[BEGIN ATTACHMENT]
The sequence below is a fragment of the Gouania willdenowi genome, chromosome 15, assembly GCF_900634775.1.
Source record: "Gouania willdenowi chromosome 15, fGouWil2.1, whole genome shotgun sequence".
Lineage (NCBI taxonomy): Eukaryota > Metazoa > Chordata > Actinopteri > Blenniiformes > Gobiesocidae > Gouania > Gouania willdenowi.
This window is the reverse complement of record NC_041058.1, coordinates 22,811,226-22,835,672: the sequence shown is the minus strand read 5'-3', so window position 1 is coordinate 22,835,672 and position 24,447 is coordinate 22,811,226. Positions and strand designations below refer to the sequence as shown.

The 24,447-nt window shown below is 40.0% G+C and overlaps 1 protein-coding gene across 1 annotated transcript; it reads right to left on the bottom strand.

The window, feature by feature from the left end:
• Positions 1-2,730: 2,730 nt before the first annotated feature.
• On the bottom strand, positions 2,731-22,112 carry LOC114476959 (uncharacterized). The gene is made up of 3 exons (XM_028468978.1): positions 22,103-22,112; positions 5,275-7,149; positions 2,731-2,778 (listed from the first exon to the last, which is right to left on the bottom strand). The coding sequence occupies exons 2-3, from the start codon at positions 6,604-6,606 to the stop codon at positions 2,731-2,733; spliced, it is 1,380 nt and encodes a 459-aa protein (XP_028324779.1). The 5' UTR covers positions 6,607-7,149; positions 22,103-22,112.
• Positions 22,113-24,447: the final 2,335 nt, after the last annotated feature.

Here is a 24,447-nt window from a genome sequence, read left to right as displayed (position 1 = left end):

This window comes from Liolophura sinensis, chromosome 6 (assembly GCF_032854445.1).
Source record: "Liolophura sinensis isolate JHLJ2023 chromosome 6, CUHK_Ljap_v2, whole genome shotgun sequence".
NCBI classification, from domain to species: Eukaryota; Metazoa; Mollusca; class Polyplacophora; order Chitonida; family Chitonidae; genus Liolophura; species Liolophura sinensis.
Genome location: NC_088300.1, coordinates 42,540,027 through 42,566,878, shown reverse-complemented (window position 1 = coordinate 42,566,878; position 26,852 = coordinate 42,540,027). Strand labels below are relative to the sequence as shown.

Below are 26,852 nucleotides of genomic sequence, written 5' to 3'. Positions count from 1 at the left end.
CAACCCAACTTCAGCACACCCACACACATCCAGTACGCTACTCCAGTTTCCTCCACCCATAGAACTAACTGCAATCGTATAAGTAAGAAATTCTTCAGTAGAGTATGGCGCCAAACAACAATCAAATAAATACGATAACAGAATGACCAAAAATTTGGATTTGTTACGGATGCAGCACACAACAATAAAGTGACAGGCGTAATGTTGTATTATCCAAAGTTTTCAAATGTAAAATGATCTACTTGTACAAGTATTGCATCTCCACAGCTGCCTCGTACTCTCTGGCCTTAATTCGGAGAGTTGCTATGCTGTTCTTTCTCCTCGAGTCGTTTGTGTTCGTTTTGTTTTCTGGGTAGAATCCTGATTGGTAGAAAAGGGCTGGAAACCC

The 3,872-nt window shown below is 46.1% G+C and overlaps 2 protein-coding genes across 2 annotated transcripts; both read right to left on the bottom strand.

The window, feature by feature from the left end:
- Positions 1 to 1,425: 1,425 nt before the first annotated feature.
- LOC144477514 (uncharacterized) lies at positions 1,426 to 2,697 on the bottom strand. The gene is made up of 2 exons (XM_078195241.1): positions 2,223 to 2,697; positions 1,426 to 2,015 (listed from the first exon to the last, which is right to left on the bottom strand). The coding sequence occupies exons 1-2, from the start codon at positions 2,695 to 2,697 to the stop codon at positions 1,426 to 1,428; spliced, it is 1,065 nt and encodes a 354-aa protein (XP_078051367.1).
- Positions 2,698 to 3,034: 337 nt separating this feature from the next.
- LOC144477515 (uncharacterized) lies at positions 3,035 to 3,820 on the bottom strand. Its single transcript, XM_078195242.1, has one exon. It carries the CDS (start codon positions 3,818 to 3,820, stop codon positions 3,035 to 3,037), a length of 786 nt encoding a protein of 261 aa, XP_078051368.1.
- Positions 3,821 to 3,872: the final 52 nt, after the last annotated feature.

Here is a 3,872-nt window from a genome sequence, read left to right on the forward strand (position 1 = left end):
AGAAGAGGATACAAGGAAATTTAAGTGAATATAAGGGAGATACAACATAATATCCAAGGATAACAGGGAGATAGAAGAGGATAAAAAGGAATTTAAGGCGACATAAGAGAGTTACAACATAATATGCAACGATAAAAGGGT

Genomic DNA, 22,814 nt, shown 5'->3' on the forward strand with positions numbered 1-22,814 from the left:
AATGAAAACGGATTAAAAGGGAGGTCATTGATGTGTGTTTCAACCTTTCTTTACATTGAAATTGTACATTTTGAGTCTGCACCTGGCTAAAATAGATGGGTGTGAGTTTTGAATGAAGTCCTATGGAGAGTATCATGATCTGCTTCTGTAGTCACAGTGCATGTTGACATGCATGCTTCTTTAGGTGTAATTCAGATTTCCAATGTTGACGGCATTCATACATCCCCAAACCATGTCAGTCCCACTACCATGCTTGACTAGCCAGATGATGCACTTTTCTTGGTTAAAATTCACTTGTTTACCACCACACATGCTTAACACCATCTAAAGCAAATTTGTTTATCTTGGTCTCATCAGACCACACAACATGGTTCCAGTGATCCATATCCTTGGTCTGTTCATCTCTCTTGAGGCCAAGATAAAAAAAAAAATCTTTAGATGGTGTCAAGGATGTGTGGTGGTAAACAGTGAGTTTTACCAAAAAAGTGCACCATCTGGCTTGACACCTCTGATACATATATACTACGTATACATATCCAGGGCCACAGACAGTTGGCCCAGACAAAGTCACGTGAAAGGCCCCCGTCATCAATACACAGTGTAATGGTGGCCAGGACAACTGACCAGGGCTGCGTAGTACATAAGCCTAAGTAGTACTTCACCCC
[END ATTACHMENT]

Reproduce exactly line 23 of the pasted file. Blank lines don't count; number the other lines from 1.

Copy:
- Positions 3,821 to 3,872: the final 52 nt, after the last annotated feature.